How Can You Prevent Utility Strikes? - By: Peter Ashcroft
For the utility sector, cable or underground service avoidance is a great challenge. Cable strikes result in a significant number of injuries and death per year. Basically, the damage is caused when a cable is crushed by a powerful machine or a heavy object, or cut through by a sharp object. Strikes lead to millions of pounds in associated damages, as well as, compensation costs. With more than 60,000 strikes reported annually in the UK, contractors and those in charge of an excavation site have to be really careful not to add to that number. This is why the location and detection of underground utilities are crucial whenever you are about to dig up or excavate an area. Keep reading to know how you can avoid cable strikes.
Gain access to proper cable avoidance equipment
More than seventy per cent of strikes take place in the highways and footpaths, and the majority of these are telecom cables and LV electrical. Statistics and studies show that mostly cables are not identified and located by the excavation team during the process of pre-excavation. Of course, there can be a number of reasons why cable strikes happen, but the most common is not having access to the right equipment needed to identify and locate these underground utilities that pose a great risk to the workforce. In order to avoid strikes, cable avoidance tool is the common equipment that is used by contractors and professionals.
Get trained on how to use cable avoidance equipment
Studies have shown that about 90% of strikes take place on planned works. This means that having proper plans do not fully eradicate the risks of damaging the buried or underground utilities. As a contractor, you must be aware of the tools that are needed for the job. The problem with having a site map is that they are mostly outdated and not completely reliable. Without proper equipment and accessories, you will simply be jeopardising the lives of your workers and the public living around the excavation site.
So, it is crucial that if you are working on an excavation site, you have proper training on how to use cable avoidance tools. Also, you should be aware of which equipment is most appropriate for which situation. For this reason, CAT & Genny training courses are becoming extremely popular in the UK. You must find a professional and reputed training provider with proper accreditation.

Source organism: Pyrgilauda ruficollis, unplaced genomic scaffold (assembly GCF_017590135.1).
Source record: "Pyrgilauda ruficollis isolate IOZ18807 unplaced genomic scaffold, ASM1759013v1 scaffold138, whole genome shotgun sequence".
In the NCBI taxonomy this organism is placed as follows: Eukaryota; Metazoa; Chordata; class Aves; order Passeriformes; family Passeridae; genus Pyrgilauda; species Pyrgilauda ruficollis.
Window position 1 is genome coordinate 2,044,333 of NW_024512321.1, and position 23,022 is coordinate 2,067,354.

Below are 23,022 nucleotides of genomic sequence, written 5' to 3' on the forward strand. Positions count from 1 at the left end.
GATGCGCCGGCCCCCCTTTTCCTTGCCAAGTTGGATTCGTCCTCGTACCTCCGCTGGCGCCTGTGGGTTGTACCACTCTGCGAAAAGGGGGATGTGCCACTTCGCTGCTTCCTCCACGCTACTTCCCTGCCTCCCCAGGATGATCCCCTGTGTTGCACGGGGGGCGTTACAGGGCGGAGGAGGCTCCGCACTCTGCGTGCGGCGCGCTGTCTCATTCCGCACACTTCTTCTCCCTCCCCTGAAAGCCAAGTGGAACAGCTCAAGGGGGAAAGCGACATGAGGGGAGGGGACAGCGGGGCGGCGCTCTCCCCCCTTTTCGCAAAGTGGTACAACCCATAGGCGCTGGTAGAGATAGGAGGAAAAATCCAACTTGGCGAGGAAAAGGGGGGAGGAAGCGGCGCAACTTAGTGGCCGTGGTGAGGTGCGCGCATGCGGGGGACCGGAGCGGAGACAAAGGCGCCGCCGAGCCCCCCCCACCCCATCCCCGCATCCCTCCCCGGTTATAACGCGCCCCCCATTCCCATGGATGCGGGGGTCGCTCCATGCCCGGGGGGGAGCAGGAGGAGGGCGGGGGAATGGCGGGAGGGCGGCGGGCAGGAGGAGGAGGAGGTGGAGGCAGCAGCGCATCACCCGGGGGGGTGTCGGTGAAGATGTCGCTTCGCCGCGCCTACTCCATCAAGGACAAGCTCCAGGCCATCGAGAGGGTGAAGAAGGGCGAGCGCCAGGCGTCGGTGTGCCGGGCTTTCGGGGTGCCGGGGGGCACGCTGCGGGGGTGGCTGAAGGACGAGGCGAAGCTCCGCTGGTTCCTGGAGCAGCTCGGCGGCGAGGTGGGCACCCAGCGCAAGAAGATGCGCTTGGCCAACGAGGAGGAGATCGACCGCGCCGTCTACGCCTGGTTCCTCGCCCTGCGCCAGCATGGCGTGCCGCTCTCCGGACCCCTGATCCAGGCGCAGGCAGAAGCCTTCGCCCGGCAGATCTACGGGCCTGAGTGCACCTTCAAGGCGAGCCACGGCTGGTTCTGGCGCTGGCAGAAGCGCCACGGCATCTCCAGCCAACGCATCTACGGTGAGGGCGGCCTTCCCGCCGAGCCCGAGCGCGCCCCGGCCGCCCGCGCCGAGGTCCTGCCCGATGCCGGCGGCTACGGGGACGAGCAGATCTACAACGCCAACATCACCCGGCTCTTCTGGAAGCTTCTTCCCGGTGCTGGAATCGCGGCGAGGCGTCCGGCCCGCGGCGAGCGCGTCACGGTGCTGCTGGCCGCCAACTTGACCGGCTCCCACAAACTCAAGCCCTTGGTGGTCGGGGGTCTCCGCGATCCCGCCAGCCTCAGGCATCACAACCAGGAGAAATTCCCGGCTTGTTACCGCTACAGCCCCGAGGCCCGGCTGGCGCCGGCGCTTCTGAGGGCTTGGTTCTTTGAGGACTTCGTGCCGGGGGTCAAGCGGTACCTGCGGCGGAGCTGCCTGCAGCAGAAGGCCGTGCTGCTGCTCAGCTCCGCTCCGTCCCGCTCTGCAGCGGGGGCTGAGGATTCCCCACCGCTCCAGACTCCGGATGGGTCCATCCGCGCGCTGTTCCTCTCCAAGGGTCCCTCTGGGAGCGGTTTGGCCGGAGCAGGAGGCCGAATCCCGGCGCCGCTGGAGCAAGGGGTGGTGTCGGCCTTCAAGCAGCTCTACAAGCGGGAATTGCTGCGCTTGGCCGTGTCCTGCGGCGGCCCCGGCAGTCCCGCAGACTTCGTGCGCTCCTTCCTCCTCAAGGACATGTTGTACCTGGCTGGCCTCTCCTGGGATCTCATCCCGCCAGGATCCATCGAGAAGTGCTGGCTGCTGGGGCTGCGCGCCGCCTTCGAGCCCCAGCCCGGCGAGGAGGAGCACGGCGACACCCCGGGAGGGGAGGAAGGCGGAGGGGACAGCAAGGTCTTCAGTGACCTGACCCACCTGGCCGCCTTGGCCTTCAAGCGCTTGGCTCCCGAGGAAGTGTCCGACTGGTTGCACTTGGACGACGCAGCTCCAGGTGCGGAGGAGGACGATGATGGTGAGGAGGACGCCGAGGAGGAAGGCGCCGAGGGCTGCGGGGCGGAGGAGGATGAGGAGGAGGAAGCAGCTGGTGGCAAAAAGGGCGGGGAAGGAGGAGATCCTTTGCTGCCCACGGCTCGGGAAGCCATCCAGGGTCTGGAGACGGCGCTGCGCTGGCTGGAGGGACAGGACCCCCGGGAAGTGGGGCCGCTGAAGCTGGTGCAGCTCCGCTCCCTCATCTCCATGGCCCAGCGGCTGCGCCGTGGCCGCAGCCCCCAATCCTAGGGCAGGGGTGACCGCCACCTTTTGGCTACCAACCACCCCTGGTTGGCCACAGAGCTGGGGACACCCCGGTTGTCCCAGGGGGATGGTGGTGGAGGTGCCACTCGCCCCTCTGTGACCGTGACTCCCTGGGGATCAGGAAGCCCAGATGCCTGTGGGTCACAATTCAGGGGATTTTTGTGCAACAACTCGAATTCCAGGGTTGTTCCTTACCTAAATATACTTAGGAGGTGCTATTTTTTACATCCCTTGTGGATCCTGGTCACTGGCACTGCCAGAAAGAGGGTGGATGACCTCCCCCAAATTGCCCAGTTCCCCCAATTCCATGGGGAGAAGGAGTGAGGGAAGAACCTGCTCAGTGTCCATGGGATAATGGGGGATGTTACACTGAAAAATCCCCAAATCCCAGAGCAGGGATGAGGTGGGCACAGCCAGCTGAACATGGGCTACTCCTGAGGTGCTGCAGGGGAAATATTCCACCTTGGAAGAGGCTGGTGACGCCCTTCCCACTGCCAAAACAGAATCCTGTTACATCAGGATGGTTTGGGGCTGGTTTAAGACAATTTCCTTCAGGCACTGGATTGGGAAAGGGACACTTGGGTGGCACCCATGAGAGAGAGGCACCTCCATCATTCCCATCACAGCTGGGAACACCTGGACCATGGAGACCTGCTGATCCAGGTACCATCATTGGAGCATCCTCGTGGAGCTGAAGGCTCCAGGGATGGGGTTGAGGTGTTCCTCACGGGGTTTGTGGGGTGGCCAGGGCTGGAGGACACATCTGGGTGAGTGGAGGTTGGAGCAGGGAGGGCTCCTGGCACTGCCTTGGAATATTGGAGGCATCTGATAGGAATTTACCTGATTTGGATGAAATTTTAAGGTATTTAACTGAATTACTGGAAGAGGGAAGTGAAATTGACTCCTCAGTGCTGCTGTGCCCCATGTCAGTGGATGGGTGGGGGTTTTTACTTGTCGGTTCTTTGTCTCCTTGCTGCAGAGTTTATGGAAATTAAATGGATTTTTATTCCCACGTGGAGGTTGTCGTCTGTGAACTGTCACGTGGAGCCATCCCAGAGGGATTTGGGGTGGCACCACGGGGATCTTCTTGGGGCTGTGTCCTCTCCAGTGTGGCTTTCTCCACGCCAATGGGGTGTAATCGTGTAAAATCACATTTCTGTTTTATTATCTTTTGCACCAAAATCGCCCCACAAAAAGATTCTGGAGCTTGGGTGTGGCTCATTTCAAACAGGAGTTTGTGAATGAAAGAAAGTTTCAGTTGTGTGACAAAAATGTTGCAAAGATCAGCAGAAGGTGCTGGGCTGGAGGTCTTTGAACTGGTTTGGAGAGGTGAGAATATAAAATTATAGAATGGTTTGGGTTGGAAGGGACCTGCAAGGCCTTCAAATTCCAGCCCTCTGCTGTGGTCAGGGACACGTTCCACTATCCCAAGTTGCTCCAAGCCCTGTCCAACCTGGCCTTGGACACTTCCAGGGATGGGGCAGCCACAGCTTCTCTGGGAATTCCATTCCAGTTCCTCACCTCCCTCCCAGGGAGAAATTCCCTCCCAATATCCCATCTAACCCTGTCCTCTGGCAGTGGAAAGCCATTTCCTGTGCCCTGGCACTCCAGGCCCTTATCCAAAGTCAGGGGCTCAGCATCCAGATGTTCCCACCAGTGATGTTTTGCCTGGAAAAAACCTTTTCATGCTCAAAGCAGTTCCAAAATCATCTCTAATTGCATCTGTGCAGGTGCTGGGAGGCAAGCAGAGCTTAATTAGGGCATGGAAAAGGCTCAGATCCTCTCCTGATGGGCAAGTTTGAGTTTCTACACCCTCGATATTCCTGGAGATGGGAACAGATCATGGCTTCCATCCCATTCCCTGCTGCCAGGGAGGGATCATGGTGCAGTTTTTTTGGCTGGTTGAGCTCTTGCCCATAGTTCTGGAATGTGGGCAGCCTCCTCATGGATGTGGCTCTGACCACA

Have a recent site map
Along with proper training in cable avoidance, you can also try getting a recent site map. It will be best if the map was issued a few weeks or months before your project began. So, you can scan the area and get a preliminary idea of what to expect. After that, you can confirm the location of the utilities by using cable avoidance tools.
Ensure to have a full kit
When it comes to detecting underground utility service, working with a complete kit makes all the difference. For instance, making use of a cable avoidance tool in the site that you are about to dig will help to locate passive signals. However, a transmitter will add the ability to apply a signal through induction or direct connection to locate signals that might not have been located in the passive search. Also, you can have accessories like, tracing rods and signal clamps. So, you need to enrol for comprehensive cable avoidance training that will give you in-depth knowledge about CAT & Genny and their uses.
You would obviously want to keep your excavation work safe for yourself, the workers involved and the people living nearby. Also, you would want to avoid having to pay compensation for injuries, repairs and replacement of utilities and so on. The best way to do so is by signing up for cable avoidance training programmes so that you know everything that you need to maintain a safe working environment. This will also make sure that your reputation remains intact.
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Sygma Solutions Ltd. is a CITB ATO approved training organisation providing state-of-the-art cable avoidance training programmes at competitive prices. This training provider has a proven track record for decreasing utility strikes with utility companies and contractors.